Swine flu advice for high-risk groups including pregnant women and children was underlined by the Government today ahead of the launch of a new pandemic service.
The Department of Health said separate pieces of guidance were pulled together in a section of the NHS website because it "made sense to clarify existing advice and put it in one place".
With the virus spreading to thousands of Britons, officials have sought to calm fears as the UK awaits the arrival of a vaccine.
Pregnant women were identified early on as a high-risk group, but concerns were heightened after a woman with swine flu died last week shortly after giving birth prematurely.
The 39-year-old woman, who died in Whipps Cross Hospital, was named by her brother as Ruptara Miah.
The total number of deaths linked to swine flu now stands at 29 in the UK.
According to the NHS, pregnant women are more susceptible to infections because their immune systems are suppressed and are advised to avoid unnecessary travel and crowded places.
Other high-risk groups include people with long-term conditions, the over-65s and children under five.
A spokeswoman for the Department of Health said it had not yet decided how the vaccines, which are expected to become available from next month, would be prioritised.
Pregnant women could take antivirals and be given vaccines, she said.
She also denied suggestions couples were being advised to delay conceiving amid the swine flu outbreak and said there was "no need to panic".
"The pregnancy guidance is designed to cover a range of scenarios," the spokeswoman said.
"Swine flu is so far proving to be mild for the majority of people although for a small number it has been severe.
"We advise everybody to plan their pregnancy carefully - we are not advising women not to conceive.
"Mums-to-be are more vulnerable to any type of flu. It is particularly important that anyone who has existing health problems and is thinking about starting a family should talk to their GP first, as they normally would."
In a statement issued on Friday, the Royal College of Obstetricians and Gynaecologists and the Royal College of Midwives said that although swine flu tended to be a mild respiratory disease, there had been a small number of cases of severe illnesses among pregnant women and infants.
It said people should wash their hands frequently and dispose of used tissues, adding: "Pregnant women are advised to avoid crowded places when possible."
Meanwhile, advice for holidaymakers was released, warning Britons not to travel if they have swine flu.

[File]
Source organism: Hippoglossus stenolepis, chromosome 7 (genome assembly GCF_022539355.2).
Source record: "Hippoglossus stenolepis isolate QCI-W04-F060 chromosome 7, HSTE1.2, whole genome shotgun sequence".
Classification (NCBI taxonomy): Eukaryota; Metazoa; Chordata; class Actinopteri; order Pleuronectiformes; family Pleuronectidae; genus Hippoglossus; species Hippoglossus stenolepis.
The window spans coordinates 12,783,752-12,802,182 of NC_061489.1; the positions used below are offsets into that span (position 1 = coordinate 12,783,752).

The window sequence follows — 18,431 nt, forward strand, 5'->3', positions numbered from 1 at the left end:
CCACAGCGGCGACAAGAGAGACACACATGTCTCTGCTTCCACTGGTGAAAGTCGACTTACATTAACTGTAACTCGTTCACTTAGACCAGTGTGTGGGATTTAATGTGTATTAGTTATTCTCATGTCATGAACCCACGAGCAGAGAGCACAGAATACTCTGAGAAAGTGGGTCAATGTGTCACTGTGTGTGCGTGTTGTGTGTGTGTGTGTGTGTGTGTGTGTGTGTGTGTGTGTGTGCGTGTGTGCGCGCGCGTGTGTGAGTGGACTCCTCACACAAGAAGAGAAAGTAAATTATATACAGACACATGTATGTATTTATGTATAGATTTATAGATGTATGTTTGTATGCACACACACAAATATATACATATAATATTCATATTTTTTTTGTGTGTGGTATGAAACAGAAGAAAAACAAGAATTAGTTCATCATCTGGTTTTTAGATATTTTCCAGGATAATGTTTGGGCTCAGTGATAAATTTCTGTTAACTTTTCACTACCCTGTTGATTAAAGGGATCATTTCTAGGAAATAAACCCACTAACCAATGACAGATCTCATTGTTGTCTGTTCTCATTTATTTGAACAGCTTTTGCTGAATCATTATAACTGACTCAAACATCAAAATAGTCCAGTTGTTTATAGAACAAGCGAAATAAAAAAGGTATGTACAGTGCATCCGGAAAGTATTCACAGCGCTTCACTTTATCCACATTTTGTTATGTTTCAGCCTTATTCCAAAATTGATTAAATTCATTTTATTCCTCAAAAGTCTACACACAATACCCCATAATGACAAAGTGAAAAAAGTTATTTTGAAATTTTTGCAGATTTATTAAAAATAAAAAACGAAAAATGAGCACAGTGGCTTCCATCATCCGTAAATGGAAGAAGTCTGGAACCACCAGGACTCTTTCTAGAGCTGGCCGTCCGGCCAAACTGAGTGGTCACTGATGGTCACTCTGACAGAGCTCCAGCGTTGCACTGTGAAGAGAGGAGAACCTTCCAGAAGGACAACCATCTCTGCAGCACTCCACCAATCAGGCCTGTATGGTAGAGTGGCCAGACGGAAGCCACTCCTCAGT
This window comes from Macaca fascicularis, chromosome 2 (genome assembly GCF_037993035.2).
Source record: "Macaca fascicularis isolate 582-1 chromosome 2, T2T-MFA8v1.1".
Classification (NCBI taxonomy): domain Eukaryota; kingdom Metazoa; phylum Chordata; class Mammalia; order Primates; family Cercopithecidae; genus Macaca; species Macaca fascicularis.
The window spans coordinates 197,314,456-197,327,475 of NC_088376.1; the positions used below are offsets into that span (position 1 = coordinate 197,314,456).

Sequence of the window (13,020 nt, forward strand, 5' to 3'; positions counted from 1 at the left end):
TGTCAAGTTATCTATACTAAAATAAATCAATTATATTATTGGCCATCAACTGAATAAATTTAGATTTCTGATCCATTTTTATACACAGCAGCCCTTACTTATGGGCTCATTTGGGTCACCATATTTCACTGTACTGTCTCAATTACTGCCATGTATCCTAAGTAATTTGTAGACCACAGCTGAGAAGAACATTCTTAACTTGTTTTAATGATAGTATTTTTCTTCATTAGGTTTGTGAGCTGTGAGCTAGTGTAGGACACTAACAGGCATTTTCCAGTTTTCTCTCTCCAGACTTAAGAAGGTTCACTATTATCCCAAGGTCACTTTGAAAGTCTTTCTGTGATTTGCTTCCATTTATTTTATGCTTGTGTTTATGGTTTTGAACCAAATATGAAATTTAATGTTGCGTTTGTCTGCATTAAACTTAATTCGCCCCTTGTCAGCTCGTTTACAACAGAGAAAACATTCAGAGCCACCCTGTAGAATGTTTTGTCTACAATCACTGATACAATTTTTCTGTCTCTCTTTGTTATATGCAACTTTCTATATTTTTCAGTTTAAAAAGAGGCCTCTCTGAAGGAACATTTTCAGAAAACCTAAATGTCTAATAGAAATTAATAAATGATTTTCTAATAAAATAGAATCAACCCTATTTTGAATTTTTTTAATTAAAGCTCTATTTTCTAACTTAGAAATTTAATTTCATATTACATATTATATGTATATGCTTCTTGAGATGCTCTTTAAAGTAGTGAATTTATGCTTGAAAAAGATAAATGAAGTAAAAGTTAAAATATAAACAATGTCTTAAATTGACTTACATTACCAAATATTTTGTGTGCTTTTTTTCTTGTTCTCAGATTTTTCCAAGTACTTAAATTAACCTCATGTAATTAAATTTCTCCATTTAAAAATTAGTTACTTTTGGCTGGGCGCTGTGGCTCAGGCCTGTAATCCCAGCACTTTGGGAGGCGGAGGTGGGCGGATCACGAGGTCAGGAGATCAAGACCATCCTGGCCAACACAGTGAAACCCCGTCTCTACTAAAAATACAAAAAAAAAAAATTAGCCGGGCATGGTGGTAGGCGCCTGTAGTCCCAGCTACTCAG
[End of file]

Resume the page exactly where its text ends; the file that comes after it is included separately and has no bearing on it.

As schools break up, the Department of Health advised people with the virus to delay journeys until symptoms had gone.
Officials also warned that visitors to a number of countries would have to face strict screening procedures as the illness spreads.
This was demonstrated in China, where 52 British schoolchildren and teachers were placed in quarantine in a Beijing hotel after four teenagers from London were diagnosed with swine flu.
According to the DoH, holidaymakers should take medication such as paracetamol with them and avoid public places if they fall ill.
People travelling to Europe should carry a European Health Insurance Card (EHIC), the advice added.
If they catch swine flu - symptoms of which are a high temperature as well as two or more of a list including headache, sore throat, runny nose and aching muscles - while abroad, they should not travel home until recovered.
Health Secretary Andy Burnham, who is due to give a statement to the Commons tomorrow, said: "I want families to go on their holidays and have a great time this summer, and mums and dads shouldn't worry unnecessarily about swine flu.
"But, just as they would anyway, parents should keep a close eye on their children's health.
"If you're going abroad, as ever, make sure you know where you can get medical advice and if you're holidaying in the UK, remember that from the end of this week alongside GP services, you'll also able to phone the national pandemic flu service hotline for advice."
A spokesman for Abta, which represents travel agents and tour operators, said: "It's very sensible advice and we would agree with it."
He added that the cost of cancellation due to swine flu would be covered by travel insurance.
The advice came as a senior adviser to the Government moved to calm concerns over the swine flu vaccine after questions were raised about whether it will have been sufficiently tested before it is used.
Professor Sir Gordon Duff, co-chairman of the Scientific Advisory Group for Emergencies, said the "benefits far outweigh the risks".
He added: "It is inconceivable that in the UK we would consider a vaccine without giving a full scientific appraisal of its benefits and theoretical risks. That is just what these risks are - theoretical."Reuse content